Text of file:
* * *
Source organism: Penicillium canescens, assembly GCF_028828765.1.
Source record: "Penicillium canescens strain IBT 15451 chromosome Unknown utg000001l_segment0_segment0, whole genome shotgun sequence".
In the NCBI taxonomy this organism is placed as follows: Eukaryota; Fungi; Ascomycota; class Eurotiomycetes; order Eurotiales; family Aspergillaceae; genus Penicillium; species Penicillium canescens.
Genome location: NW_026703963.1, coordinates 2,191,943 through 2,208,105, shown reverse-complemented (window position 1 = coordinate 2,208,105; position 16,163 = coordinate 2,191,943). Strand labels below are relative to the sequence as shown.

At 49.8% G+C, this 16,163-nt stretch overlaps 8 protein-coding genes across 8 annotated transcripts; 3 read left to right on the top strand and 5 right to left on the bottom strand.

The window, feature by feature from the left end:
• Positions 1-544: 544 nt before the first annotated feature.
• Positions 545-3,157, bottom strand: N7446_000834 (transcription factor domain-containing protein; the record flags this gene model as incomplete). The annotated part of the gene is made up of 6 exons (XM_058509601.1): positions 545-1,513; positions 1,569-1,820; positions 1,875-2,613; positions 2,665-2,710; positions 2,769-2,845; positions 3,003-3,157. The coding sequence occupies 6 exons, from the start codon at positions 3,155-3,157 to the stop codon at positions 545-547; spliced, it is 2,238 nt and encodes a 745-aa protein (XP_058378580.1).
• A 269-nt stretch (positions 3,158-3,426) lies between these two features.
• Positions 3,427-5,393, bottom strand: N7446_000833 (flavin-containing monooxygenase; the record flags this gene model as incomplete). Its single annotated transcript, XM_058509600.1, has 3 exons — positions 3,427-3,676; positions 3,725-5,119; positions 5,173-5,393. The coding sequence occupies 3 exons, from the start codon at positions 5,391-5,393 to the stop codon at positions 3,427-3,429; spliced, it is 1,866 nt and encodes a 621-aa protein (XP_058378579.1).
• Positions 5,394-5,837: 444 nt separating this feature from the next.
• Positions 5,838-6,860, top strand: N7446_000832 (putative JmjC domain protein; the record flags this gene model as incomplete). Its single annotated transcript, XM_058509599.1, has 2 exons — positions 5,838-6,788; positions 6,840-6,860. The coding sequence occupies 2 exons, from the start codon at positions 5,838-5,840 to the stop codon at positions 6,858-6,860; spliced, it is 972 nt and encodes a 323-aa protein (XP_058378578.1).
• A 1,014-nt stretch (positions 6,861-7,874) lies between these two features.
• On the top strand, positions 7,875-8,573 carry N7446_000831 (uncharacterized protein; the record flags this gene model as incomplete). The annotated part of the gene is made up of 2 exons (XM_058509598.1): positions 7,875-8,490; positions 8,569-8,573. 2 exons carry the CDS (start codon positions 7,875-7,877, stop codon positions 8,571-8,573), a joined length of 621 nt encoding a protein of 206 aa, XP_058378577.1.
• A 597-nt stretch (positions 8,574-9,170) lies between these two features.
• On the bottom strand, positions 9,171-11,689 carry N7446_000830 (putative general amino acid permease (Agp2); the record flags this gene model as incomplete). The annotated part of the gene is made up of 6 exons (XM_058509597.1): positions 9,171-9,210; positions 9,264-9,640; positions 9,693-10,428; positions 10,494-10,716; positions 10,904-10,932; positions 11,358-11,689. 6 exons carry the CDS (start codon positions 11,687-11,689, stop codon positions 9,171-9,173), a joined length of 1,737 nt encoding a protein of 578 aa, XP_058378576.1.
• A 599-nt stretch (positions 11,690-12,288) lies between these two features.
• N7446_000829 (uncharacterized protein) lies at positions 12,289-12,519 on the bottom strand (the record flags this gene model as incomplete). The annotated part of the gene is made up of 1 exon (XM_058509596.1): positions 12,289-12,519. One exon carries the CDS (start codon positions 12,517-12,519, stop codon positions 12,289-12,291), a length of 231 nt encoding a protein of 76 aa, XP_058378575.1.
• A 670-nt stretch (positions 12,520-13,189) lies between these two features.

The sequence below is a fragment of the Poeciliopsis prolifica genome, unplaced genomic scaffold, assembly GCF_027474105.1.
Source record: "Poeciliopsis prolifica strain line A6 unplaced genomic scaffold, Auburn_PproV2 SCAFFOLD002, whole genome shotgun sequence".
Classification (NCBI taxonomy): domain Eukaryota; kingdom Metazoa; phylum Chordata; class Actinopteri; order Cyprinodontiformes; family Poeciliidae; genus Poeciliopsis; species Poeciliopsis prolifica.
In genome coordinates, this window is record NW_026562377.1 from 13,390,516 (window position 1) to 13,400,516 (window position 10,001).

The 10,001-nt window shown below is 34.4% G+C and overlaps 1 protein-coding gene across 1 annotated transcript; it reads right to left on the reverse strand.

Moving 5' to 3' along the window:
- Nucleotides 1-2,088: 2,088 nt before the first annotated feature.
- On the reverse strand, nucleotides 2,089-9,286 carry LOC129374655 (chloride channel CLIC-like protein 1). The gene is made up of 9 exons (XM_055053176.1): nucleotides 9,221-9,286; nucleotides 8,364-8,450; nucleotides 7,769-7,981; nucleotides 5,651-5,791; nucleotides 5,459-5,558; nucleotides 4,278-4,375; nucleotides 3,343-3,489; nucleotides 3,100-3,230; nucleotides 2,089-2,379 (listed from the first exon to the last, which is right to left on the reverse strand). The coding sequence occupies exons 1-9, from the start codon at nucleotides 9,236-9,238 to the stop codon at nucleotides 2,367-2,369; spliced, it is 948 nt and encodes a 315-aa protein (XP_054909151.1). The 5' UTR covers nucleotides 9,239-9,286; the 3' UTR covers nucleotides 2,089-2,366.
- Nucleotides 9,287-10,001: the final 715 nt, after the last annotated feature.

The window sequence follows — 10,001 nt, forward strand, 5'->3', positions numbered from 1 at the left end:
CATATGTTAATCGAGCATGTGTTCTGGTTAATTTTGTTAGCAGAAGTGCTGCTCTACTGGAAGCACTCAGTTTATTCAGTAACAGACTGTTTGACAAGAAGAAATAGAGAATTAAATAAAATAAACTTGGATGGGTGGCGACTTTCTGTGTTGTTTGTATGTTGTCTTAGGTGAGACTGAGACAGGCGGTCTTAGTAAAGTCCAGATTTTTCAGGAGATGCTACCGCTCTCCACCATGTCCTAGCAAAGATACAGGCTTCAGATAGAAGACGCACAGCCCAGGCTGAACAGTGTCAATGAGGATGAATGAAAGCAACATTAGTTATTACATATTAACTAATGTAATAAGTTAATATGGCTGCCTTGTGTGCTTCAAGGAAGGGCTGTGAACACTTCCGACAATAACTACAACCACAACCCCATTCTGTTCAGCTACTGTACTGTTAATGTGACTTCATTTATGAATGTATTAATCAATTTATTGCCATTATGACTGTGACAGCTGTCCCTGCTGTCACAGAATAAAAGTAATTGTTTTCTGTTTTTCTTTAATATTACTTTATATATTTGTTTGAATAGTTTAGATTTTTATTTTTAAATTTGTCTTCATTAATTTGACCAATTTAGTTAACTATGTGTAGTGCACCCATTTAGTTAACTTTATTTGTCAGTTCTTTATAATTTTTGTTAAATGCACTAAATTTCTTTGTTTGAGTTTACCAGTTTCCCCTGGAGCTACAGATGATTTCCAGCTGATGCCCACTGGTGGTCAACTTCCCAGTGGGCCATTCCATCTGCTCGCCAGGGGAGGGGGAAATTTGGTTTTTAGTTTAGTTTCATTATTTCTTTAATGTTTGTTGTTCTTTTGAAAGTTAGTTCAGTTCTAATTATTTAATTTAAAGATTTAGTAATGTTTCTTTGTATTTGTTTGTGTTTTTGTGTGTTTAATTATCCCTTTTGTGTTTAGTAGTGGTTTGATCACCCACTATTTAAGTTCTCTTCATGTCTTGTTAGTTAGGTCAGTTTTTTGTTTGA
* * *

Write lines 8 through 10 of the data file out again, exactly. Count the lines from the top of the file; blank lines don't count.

• Positions 545-3,157, bottom strand: N7446_000834 (transcription factor domain-containing protein; the record flags this gene model as incomplete). The annotated part of the gene is made up of 6 exons (XM_058509601.1): positions 545-1,513; positions 1,569-1,820; positions 1,875-2,613; positions 2,665-2,710; positions 2,769-2,845; positions 3,003-3,157. The coding sequence occupies 6 exons, from the start codon at positions 3,155-3,157 to the stop codon at positions 545-547; spliced, it is 2,238 nt and encodes a 745-aa protein (XP_058378580.1).
• A 269-nt stretch (positions 3,158-3,426) lies between these two features.
• Positions 3,427-5,393, bottom strand: N7446_000833 (flavin-containing monooxygenase; the record flags this gene model as incomplete). Its single annotated transcript, XM_058509600.1, has 3 exons — positions 3,427-3,676; positions 3,725-5,119; positions 5,173-5,393. The coding sequence occupies 3 exons, from the start codon at positions 5,391-5,393 to the stop codon at positions 3,427-3,429; spliced, it is 1,866 nt and encodes a 621-aa protein (XP_058378579.1).